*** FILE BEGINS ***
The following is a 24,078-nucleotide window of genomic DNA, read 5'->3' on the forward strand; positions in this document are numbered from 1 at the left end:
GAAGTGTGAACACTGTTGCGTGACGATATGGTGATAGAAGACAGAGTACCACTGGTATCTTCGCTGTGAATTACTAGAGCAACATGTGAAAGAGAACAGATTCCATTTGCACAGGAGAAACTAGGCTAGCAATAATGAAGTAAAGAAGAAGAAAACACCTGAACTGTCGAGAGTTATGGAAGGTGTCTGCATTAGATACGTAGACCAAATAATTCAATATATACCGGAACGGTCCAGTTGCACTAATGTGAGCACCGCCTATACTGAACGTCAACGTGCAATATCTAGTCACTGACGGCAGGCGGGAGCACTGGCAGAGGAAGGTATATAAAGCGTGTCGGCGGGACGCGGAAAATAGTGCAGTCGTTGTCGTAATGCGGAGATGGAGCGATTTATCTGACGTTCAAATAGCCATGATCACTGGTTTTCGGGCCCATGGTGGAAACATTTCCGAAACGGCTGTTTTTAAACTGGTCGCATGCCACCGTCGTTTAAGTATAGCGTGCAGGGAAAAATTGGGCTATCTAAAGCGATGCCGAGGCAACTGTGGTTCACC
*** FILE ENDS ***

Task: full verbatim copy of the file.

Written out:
The following is a 24,078-nucleotide window of genomic DNA, read 5'->3' on the forward strand; positions in this document are numbered from 1 at the left end:
GAAGTGTGAACACTGTTGCGTGACGATATGGTGATAGAAGACAGAGTACCACTGGTATCTTCGCTGTGAATTACTAGAGCAACATGTGAAAGAGAACAGATTCCATTTGCACAGGAGAAACTAGGCTAGCAATAATGAAGTAAAGAAGAAGAAAACACCTGAACTGTCGAGAGTTATGGAAGGTGTCTGCATTAGATACGTAGACCAAATAATTCAATATATACCGGAACGGTCCAGTTGCACTAATGTGAGCACCGCCTATACTGAACGTCAACGTGCAATATCTAGTCACTGACGGCAGGCGGGAGCACTGGCAGAGGAAGGTATATAAAGCGTGTCGGCGGGACGCGGAAAATAGTGCAGTCGTTGTCGTAATGCGGAGATGGAGCGATTTATCTGACGTTCAAATAGCCATGATCACTGGTTTTCGGGCCCATGGTGGAAACATTTCCGAAACGGCTGTTTTTAAACTGGTCGCATGCCACCGTCGTTTAAGTATAGCGTGCAGGGAAAAATTGGGCTATCTAAAGCGATGCCGAGGCAACTGTGGTTCACC